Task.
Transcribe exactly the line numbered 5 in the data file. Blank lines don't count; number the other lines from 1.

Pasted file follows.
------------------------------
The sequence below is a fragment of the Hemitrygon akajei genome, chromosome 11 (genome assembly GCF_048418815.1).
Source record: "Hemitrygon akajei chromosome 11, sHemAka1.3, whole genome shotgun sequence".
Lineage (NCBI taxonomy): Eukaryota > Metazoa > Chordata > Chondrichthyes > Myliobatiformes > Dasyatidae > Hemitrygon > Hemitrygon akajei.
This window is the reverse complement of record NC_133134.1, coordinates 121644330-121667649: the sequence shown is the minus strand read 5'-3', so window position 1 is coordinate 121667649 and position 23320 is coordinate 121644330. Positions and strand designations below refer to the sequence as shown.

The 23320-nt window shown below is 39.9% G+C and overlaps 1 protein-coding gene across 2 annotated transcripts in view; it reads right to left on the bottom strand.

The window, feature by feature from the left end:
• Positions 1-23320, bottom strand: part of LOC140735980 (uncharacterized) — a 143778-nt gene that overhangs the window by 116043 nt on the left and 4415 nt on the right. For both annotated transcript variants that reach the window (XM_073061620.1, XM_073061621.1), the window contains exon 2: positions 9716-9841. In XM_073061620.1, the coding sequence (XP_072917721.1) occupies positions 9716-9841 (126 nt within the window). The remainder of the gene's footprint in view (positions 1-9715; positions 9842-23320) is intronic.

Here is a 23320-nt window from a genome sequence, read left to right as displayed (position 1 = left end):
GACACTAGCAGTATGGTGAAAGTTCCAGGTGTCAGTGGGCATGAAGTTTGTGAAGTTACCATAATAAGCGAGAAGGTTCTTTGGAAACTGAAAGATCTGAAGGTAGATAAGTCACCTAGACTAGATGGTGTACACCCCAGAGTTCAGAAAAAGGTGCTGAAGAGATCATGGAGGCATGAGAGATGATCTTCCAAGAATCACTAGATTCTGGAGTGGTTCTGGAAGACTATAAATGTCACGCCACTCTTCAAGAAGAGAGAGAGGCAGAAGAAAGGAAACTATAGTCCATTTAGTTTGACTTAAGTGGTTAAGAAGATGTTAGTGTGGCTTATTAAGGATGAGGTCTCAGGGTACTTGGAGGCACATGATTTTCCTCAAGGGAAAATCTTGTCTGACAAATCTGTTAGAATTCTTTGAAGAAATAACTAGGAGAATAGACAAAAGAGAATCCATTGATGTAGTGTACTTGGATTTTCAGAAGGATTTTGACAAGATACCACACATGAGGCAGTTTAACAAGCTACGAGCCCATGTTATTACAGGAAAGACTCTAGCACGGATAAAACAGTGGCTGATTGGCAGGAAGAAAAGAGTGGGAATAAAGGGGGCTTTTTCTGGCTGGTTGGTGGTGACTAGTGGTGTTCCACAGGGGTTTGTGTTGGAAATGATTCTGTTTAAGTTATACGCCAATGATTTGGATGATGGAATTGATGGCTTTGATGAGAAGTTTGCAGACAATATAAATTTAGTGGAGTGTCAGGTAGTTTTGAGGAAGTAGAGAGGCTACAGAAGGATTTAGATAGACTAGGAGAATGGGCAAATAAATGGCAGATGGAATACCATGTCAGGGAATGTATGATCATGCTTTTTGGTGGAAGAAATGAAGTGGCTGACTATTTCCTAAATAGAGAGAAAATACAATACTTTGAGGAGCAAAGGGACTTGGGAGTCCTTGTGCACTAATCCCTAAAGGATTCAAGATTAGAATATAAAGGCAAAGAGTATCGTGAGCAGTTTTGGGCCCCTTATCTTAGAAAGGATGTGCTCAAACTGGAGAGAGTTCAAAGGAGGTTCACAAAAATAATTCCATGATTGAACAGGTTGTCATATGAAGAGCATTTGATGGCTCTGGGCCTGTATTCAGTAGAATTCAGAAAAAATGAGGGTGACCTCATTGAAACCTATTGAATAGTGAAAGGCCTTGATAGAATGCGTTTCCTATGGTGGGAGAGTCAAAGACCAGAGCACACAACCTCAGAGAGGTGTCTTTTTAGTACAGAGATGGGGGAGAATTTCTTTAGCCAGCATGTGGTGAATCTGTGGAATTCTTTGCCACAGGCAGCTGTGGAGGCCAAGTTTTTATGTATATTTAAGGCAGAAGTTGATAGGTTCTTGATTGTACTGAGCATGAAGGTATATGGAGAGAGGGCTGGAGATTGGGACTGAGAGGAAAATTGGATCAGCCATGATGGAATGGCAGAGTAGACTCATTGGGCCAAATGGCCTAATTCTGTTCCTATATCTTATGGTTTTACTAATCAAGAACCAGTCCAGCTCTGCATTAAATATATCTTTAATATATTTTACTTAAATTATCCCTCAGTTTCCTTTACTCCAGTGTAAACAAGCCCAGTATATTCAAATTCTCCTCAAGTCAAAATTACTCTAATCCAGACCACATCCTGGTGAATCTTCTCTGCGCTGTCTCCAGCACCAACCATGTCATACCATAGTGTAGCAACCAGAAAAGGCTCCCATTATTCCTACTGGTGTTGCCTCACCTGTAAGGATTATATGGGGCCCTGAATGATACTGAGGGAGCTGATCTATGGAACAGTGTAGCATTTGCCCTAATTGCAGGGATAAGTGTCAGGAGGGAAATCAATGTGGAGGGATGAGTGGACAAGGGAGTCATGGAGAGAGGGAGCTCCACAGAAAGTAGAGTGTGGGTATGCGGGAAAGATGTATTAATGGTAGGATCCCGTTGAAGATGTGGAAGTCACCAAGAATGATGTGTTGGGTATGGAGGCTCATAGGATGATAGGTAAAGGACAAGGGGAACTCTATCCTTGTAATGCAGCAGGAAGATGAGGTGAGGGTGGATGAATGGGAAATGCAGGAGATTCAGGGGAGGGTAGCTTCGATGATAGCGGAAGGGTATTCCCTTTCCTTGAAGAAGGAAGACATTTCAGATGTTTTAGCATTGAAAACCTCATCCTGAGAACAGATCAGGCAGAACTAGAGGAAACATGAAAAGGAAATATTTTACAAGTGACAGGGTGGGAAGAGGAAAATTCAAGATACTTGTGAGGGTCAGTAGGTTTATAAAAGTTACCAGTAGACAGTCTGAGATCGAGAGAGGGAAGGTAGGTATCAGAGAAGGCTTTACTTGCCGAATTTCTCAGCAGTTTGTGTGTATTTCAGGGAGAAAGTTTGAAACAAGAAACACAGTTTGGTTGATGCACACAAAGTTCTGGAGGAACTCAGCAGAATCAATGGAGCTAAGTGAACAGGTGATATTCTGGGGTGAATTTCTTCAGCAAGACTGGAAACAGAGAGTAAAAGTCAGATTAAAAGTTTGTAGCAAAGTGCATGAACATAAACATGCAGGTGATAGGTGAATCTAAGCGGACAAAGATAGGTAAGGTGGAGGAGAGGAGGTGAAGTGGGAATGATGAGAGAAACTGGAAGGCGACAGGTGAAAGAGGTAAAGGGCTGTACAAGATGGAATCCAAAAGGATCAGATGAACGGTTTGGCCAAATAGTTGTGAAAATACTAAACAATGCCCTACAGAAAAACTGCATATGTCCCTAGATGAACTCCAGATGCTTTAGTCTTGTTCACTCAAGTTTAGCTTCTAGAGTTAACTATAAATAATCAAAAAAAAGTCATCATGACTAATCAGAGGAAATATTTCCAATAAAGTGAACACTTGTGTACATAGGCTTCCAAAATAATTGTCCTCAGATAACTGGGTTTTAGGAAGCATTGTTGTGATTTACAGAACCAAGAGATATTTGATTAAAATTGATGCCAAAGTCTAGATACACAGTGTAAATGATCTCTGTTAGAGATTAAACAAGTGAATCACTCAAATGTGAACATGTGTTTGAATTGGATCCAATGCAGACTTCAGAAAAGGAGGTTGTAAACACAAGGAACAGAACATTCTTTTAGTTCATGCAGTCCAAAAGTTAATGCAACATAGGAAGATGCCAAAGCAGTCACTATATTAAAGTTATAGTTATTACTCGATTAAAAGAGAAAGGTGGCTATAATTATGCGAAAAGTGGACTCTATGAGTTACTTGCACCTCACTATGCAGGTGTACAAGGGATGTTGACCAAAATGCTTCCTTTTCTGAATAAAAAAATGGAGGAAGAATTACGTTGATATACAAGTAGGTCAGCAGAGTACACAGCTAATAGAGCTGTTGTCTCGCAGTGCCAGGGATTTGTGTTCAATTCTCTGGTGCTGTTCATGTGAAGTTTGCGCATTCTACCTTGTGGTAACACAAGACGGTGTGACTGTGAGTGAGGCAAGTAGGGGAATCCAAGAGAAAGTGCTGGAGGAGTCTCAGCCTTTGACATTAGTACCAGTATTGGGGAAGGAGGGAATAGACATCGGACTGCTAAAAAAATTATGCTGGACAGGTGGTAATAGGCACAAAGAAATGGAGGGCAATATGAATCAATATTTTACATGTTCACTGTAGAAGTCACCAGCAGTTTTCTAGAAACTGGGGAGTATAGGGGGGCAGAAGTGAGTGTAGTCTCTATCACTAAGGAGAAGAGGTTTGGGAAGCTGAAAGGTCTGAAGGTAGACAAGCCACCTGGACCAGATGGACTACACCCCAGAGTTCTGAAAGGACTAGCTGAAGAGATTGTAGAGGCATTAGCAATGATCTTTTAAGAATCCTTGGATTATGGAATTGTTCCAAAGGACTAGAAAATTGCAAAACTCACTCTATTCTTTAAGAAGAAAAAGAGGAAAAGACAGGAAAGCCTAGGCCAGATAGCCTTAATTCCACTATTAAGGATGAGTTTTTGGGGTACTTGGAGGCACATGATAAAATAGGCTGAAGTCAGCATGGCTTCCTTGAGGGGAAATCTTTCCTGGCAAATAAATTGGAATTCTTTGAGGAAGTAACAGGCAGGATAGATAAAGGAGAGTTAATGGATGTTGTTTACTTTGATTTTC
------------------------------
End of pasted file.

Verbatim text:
The 23320-nt window shown below is 39.9% G+C and overlaps 1 protein-coding gene across 2 annotated transcripts in view; it reads right to left on the bottom strand.